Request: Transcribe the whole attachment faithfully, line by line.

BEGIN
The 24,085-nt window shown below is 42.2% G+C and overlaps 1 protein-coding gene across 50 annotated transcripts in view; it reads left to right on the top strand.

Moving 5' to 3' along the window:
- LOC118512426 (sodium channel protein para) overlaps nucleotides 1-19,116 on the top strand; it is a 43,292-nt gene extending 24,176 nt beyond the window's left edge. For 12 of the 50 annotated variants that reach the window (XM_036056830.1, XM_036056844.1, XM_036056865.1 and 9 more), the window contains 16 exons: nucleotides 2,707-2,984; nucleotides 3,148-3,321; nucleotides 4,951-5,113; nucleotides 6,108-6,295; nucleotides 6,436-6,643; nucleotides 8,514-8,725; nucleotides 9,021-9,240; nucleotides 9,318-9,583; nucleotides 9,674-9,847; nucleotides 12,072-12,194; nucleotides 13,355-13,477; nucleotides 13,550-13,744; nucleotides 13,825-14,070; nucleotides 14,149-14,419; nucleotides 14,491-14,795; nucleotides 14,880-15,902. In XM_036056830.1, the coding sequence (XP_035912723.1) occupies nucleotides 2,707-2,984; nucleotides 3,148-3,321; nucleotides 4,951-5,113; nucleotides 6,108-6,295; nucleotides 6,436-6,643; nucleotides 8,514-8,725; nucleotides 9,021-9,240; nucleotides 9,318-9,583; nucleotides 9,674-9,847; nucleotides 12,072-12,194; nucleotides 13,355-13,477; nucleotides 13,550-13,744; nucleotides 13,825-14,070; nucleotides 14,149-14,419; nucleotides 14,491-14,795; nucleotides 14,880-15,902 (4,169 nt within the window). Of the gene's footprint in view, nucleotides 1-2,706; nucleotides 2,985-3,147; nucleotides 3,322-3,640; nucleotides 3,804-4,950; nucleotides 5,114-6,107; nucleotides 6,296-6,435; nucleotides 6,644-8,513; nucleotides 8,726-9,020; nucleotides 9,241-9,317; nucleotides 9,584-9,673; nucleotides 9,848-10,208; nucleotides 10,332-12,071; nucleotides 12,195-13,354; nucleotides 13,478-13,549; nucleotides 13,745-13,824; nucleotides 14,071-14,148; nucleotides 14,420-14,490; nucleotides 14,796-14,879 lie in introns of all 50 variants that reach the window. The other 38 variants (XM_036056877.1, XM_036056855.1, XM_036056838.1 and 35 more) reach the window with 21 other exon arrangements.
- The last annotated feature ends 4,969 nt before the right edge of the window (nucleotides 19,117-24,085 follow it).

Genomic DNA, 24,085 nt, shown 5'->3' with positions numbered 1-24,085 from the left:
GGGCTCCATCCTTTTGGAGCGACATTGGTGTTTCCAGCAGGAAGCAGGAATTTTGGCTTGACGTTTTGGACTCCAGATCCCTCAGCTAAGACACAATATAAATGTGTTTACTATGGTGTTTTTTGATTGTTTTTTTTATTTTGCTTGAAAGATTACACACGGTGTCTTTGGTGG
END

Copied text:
The 24,085-nt window shown below is 42.2% G+C and overlaps 1 protein-coding gene across 50 annotated transcripts in view; it reads left to right on the top strand.

Moving 5' to 3' along the window:
- LOC118512426 (sodium channel protein para) overlaps nucleotides 1-19,116 on the top strand; it is a 43,292-nt gene extending 24,176 nt beyond the window's left edge. For 12 of the 50 annotated variants that reach the window (XM_036056830.1, XM_036056844.1, XM_036056865.1 and 9 more), the window contains 16 exons: nucleotides 2,707-2,984; nucleotides 3,148-3,321; nucleotides 4,951-5,113; nucleotides 6,108-6,295; nucleotides 6,436-6,643; nucleotides 8,514-8,725; nucleotides 9,021-9,240; nucleotides 9,318-9,583; nucleotides 9,674-9,847; nucleotides 12,072-12,194; nucleotides 13,355-13,477; nucleotides 13,550-13,744; nucleotides 13,825-14,070; nucleotides 14,149-14,419; nucleotides 14,491-14,795; nucleotides 14,880-15,902. In XM_036056830.1, the coding sequence (XP_035912723.1) occupies nucleotides 2,707-2,984; nucleotides 3,148-3,321; nucleotides 4,951-5,113; nucleotides 6,108-6,295; nucleotides 6,436-6,643; nucleotides 8,514-8,725; nucleotides 9,021-9,240; nucleotides 9,318-9,583; nucleotides 9,674-9,847; nucleotides 12,072-12,194; nucleotides 13,355-13,477; nucleotides 13,550-13,744; nucleotides 13,825-14,070; nucleotides 14,149-14,419; nucleotides 14,491-14,795; nucleotides 14,880-15,902 (4,169 nt within the window). Of the gene's footprint in view, nucleotides 1-2,706; nucleotides 2,985-3,147; nucleotides 3,322-3,640; nucleotides 3,804-4,950; nucleotides 5,114-6,107; nucleotides 6,296-6,435; nucleotides 6,644-8,513; nucleotides 8,726-9,020; nucleotides 9,241-9,317; nucleotides 9,584-9,673; nucleotides 9,848-10,208; nucleotides 10,332-12,071; nucleotides 12,195-13,354; nucleotides 13,478-13,549; nucleotides 13,745-13,824; nucleotides 14,071-14,148; nucleotides 14,420-14,490; nucleotides 14,796-14,879 lie in introns of all 50 variants that reach the window. The other 38 variants (XM_036056877.1, XM_036056855.1, XM_036056838.1 and 35 more) reach the window with 21 other exon arrangements.
- The last annotated feature ends 4,969 nt before the right edge of the window (nucleotides 19,117-24,085 follow it).

Genomic DNA, 24,085 nt, shown 5'->3' with positions numbered 1-24,085 from the left:
GGGCTCCATCCTTTTGGAGCGACATTGGTGTTTCCAGCAGGAAGCAGGAATTTTGGCTTGACGTTTTGGACTCCAGATCCCTCAGCTAAGACACAATATAAATGTGTTTACTATGGTGTTTTTTGATTGTTTTTTTTATTTTGCTTGAAAGATTACACACGGTGTCTTTGGTGG